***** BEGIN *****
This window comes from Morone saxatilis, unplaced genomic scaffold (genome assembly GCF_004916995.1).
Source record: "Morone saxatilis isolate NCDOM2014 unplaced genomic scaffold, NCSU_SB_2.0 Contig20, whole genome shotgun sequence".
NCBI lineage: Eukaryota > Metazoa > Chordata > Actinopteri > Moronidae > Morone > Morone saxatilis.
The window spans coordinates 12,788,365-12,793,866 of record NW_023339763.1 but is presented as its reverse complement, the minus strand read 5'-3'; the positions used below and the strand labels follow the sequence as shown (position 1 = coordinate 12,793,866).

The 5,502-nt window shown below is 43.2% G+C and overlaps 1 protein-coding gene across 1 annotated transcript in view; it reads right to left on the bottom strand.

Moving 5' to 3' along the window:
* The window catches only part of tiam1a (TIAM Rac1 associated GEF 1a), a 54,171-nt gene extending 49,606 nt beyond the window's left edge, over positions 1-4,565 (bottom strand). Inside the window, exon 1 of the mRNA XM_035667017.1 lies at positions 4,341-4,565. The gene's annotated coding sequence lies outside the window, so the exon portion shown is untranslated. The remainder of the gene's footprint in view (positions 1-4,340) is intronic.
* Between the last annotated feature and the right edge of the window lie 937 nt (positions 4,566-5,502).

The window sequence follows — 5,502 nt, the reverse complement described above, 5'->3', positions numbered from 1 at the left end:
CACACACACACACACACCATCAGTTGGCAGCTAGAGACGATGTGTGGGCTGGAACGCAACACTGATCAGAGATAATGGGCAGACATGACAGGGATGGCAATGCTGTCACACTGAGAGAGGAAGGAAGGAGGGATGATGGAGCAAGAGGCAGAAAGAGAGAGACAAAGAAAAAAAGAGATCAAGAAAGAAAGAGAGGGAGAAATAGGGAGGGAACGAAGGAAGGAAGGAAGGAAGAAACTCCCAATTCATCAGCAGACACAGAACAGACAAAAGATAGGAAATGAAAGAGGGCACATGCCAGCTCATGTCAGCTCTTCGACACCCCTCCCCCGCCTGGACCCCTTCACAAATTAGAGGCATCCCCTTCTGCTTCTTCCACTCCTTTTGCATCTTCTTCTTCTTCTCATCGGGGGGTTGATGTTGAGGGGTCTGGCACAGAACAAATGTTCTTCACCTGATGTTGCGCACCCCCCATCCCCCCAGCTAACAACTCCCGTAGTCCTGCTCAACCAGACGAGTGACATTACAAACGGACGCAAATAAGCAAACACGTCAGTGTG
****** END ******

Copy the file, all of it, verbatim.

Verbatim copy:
This window comes from Morone saxatilis, unplaced genomic scaffold (genome assembly GCF_004916995.1).
Source record: "Morone saxatilis isolate NCDOM2014 unplaced genomic scaffold, NCSU_SB_2.0 Contig20, whole genome shotgun sequence".
NCBI lineage: Eukaryota > Metazoa > Chordata > Actinopteri > Moronidae > Morone > Morone saxatilis.
The window spans coordinates 12,788,365-12,793,866 of record NW_023339763.1 but is presented as its reverse complement, the minus strand read 5'-3'; the positions used below and the strand labels follow the sequence as shown (position 1 = coordinate 12,793,866).

The 5,502-nt window shown below is 43.2% G+C and overlaps 1 protein-coding gene across 1 annotated transcript in view; it reads right to left on the bottom strand.

Moving 5' to 3' along the window:
* The window catches only part of tiam1a (TIAM Rac1 associated GEF 1a), a 54,171-nt gene extending 49,606 nt beyond the window's left edge, over positions 1-4,565 (bottom strand). Inside the window, exon 1 of the mRNA XM_035667017.1 lies at positions 4,341-4,565. The gene's annotated coding sequence lies outside the window, so the exon portion shown is untranslated. The remainder of the gene's footprint in view (positions 1-4,340) is intronic.
* Between the last annotated feature and the right edge of the window lie 937 nt (positions 4,566-5,502).

The window sequence follows — 5,502 nt, the reverse complement described above, 5'->3', positions numbered from 1 at the left end:
CACACACACACACACACCATCAGTTGGCAGCTAGAGACGATGTGTGGGCTGGAACGCAACACTGATCAGAGATAATGGGCAGACATGACAGGGATGGCAATGCTGTCACACTGAGAGAGGAAGGAAGGAGGGATGATGGAGCAAGAGGCAGAAAGAGAGAGACAAAGAAAAAAAGAGATCAAGAAAGAAAGAGAGGGAGAAATAGGGAGGGAACGAAGGAAGGAAGGAAGGAAGAAACTCCCAATTCATCAGCAGACACAGAACAGACAAAAGATAGGAAATGAAAGAGGGCACATGCCAGCTCATGTCAGCTCTTCGACACCCCTCCCCCGCCTGGACCCCTTCACAAATTAGAGGCATCCCCTTCTGCTTCTTCCACTCCTTTTGCATCTTCTTCTTCTTCTCATCGGGGGGTTGATGTTGAGGGGTCTGGCACAGAACAAATGTTCTTCACCTGATGTTGCGCACCCCCCATCCCCCCAGCTAACAACTCCCGTAGTCCTGCTCAACCAGACGAGTGACATTACAAACGGACGCAAATAAGCAAACACGTCAGTGTG